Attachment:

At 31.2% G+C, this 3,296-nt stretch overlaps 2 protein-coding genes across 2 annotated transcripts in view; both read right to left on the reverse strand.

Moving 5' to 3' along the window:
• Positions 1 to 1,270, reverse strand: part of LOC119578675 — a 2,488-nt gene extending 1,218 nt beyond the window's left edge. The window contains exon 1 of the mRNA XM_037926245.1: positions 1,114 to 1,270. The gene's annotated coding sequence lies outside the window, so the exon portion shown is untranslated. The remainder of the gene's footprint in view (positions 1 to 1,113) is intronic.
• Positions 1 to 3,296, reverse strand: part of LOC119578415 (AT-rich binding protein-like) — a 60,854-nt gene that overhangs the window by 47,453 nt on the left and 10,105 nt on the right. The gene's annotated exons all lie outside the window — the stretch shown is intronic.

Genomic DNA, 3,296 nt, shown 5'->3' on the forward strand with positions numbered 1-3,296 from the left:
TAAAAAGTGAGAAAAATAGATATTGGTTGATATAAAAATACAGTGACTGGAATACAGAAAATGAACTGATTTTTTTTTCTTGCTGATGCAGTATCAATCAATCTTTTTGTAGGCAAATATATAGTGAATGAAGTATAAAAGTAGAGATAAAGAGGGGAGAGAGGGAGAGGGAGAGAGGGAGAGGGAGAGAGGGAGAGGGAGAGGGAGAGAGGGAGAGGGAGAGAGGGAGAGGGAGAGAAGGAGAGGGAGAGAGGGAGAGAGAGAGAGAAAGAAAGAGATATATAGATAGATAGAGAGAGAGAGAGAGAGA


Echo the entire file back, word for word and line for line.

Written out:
At 31.2% G+C, this 3,296-nt stretch overlaps 2 protein-coding genes across 2 annotated transcripts in view; both read right to left on the reverse strand.

Moving 5' to 3' along the window:
• Positions 1 to 1,270, reverse strand: part of LOC119578675 — a 2,488-nt gene extending 1,218 nt beyond the window's left edge. The window contains exon 1 of the mRNA XM_037926245.1: positions 1,114 to 1,270. The gene's annotated coding sequence lies outside the window, so the exon portion shown is untranslated. The remainder of the gene's footprint in view (positions 1 to 1,113) is intronic.
• Positions 1 to 3,296, reverse strand: part of LOC119578415 (AT-rich binding protein-like) — a 60,854-nt gene that overhangs the window by 47,453 nt on the left and 10,105 nt on the right. The gene's annotated exons all lie outside the window — the stretch shown is intronic.

Genomic DNA, 3,296 nt, shown 5'->3' on the forward strand with positions numbered 1-3,296 from the left:
TAAAAAGTGAGAAAAATAGATATTGGTTGATATAAAAATACAGTGACTGGAATACAGAAAATGAACTGATTTTTTTTTCTTGCTGATGCAGTATCAATCAATCTTTTTGTAGGCAAATATATAGTGAATGAAGTATAAAAGTAGAGATAAAGAGGGGAGAGAGGGAGAGGGAGAGAGGGAGAGGGAGAGAGGGAGAGGGAGAGGGAGAGAGGGAGAGGGAGAGAGGGAGAGGGAGAGAAGGAGAGGGAGAGAGGGAGAGAGAGAGAGAAAGAAAGAGATATATAGATAGATAGAGAGAGAGAGAGAGAGA